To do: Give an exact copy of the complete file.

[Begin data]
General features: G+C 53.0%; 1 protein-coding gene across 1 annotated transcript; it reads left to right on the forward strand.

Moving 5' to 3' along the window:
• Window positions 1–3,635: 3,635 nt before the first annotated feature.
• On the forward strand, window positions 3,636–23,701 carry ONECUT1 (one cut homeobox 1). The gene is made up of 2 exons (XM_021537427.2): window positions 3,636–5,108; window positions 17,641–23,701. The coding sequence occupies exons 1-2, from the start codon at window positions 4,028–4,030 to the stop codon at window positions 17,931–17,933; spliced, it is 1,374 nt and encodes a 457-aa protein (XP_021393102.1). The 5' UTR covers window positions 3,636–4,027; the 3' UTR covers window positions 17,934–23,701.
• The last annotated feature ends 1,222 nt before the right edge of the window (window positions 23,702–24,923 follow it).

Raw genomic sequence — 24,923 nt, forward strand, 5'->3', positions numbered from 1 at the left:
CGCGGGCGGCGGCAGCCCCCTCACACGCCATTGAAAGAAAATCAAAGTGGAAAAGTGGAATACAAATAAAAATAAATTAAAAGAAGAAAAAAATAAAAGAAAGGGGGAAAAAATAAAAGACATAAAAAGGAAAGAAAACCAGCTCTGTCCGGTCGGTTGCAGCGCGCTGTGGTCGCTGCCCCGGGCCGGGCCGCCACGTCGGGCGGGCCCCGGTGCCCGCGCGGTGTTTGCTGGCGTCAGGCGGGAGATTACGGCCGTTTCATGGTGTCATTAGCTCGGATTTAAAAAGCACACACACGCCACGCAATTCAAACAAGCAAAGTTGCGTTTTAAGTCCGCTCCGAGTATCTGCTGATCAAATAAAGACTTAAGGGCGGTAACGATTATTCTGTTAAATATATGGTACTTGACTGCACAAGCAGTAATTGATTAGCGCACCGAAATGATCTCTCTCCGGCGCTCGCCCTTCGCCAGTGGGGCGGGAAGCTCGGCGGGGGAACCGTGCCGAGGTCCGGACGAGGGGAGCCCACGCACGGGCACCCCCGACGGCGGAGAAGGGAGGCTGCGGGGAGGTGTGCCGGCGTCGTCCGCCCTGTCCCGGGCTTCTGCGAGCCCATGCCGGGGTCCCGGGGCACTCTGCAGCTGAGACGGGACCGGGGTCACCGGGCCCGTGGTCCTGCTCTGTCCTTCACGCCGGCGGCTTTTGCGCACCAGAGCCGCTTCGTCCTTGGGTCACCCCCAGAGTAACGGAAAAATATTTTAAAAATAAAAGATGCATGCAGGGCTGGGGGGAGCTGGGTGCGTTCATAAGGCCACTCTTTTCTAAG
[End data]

General features: G+C 53.0%; 1 protein-coding gene across 1 annotated transcript; it reads left to right on the forward strand.

Moving 5' to 3' along the window:
• Window positions 1–3,635: 3,635 nt before the first annotated feature.
• On the forward strand, window positions 3,636–23,701 carry ONECUT1 (one cut homeobox 1). The gene is made up of 2 exons (XM_021537427.2): window positions 3,636–5,108; window positions 17,641–23,701. The coding sequence occupies exons 1-2, from the start codon at window positions 4,028–4,030 to the stop codon at window positions 17,931–17,933; spliced, it is 1,374 nt and encodes a 457-aa protein (XP_021393102.1). The 5' UTR covers window positions 3,636–4,027; the 3' UTR covers window positions 17,934–23,701.
• The last annotated feature ends 1,222 nt before the right edge of the window (window positions 23,702–24,923 follow it).

Raw genomic sequence — 24,923 nt, forward strand, 5'->3', positions numbered from 1 at the left:
CGCGGGCGGCGGCAGCCCCCTCACACGCCATTGAAAGAAAATCAAAGTGGAAAAGTGGAATACAAATAAAAATAAATTAAAAGAAGAAAAAAATAAAAGAAAGGGGGAAAAAATAAAAGACATAAAAAGGAAAGAAAACCAGCTCTGTCCGGTCGGTTGCAGCGCGCTGTGGTCGCTGCCCCGGGCCGGGCCGCCACGTCGGGCGGGCCCCGGTGCCCGCGCGGTGTTTGCTGGCGTCAGGCGGGAGATTACGGCCGTTTCATGGTGTCATTAGCTCGGATTTAAAAAGCACACACACGCCACGCAATTCAAACAAGCAAAGTTGCGTTTTAAGTCCGCTCCGAGTATCTGCTGATCAAATAAAGACTTAAGGGCGGTAACGATTATTCTGTTAAATATATGGTACTTGACTGCACAAGCAGTAATTGATTAGCGCACCGAAATGATCTCTCTCCGGCGCTCGCCCTTCGCCAGTGGGGCGGGAAGCTCGGCGGGGGAACCGTGCCGAGGTCCGGACGAGGGGAGCCCACGCACGGGCACCCCCGACGGCGGAGAAGGGAGGCTGCGGGGAGGTGTGCCGGCGTCGTCCGCCCTGTCCCGGGCTTCTGCGAGCCCATGCCGGGGTCCCGGGGCACTCTGCAGCTGAGACGGGACCGGGGTCACCGGGCCCGTGGTCCTGCTCTGTCCTTCACGCCGGCGGCTTTTGCGCACCAGAGCCGCTTCGTCCTTGGGTCACCCCCAGAGTAACGGAAAAATATTTTAAAAATAAAAGATGCATGCAGGGCTGGGGGGAGCTGGGTGCGTTCATAAGGCCACTCTTTTCTAAG